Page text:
Saturday, February 09, 2019


Since people are talking about them again and being dumb as usual, trains don't actually have to be that SUPER to be competitive with flying over certain distances. Top speed sound exciting, but it's average speed that matters. The problem with the Acela isn't that it "only" gets to 150 MPH, the problem with the Acela is it only travels that fast for very short distances.

Average speed of 100 MPH means you travel 300 miles in 3 hours (this is advanced math, so pay attention). That's Philly to Pittsburgh or St. Louis to Chicago. That beats driving and it's more than competitive with flying given the various inconveniences associated with airport travel (security, more affected by weather, flight delays because airlines suck generally, airports are not in population/employment centers, etc.). Get that average speed up to 150 and (again, advanced math) and that's down to 2 hours and is going to be competitive with private jets, overall time wise.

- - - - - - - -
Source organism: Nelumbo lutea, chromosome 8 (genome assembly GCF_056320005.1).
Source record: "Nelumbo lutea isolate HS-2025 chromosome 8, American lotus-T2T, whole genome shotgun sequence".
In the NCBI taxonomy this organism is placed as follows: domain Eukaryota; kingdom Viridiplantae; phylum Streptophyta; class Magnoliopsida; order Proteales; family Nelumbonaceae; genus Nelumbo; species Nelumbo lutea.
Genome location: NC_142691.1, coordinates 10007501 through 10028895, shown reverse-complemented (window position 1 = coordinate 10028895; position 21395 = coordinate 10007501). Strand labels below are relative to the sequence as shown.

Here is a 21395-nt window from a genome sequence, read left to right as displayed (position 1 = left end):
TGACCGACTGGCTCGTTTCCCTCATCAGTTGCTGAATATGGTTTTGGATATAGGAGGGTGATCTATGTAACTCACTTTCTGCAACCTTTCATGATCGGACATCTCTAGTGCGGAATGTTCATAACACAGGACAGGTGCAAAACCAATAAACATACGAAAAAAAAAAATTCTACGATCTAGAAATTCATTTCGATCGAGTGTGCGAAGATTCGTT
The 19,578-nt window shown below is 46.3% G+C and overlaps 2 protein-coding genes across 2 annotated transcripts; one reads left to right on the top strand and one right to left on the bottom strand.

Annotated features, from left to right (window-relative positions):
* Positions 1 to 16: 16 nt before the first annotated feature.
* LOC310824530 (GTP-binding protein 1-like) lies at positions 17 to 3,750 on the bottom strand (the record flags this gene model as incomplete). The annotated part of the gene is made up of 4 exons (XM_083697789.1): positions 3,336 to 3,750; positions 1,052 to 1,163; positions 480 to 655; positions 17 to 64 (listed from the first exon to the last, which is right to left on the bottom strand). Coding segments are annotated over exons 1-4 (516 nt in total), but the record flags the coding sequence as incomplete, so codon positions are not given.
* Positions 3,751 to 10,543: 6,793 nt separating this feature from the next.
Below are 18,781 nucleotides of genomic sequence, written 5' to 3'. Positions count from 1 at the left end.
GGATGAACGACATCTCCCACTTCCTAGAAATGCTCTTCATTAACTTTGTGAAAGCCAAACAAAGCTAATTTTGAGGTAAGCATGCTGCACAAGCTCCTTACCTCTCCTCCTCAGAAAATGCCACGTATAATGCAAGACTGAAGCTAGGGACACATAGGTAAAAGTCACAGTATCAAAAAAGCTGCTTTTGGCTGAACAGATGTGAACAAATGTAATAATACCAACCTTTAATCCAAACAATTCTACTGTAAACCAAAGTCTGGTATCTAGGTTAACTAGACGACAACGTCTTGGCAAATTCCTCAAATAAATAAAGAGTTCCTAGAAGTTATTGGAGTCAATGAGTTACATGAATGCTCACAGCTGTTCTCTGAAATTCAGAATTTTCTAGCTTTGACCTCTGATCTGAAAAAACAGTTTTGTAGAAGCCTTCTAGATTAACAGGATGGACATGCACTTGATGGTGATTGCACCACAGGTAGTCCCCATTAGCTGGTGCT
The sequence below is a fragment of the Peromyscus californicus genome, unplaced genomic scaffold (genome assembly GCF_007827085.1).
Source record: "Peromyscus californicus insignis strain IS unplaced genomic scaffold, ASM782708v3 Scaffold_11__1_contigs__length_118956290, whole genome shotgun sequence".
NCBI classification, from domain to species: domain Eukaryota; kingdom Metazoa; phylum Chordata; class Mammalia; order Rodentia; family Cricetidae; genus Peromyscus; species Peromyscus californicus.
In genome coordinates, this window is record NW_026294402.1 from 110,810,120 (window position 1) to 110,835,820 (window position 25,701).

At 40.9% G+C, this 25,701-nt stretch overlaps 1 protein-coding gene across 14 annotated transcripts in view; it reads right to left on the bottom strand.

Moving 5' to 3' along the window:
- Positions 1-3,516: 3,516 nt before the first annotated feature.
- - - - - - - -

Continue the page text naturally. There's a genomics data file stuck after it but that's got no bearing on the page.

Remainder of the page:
It's a big country and trains from NYC to LA, even if SUPER, will never be competitive with flying. Nor will NYC to Chicago, really, though it would be fast enough that some people would take it.

If I ran the zoo with a fixed budget, I'd spend the money on 1) intra-city transit enhancements, 2) upgrades for inter-city rail (curve straightening, double tracking, etc) and frequency enhancements that would improve service greatly without large amounts of money. But, really, rail corridors between city pairs under 300 miles apart can be desirable if we manage to get those speeds up to (checks notes) 1910 levels. Any city pairs under 500 miles would be that way if the trains go just a bit faster. True SUPERTRAINS are great, but even then it isn't precisely the top speed of the train that matters, but the average. If the train sits in an intermediate station for a 20 minute stop, or has one 50 mile "slow" segment, then the gains from those top speeds disappear pretty quickly.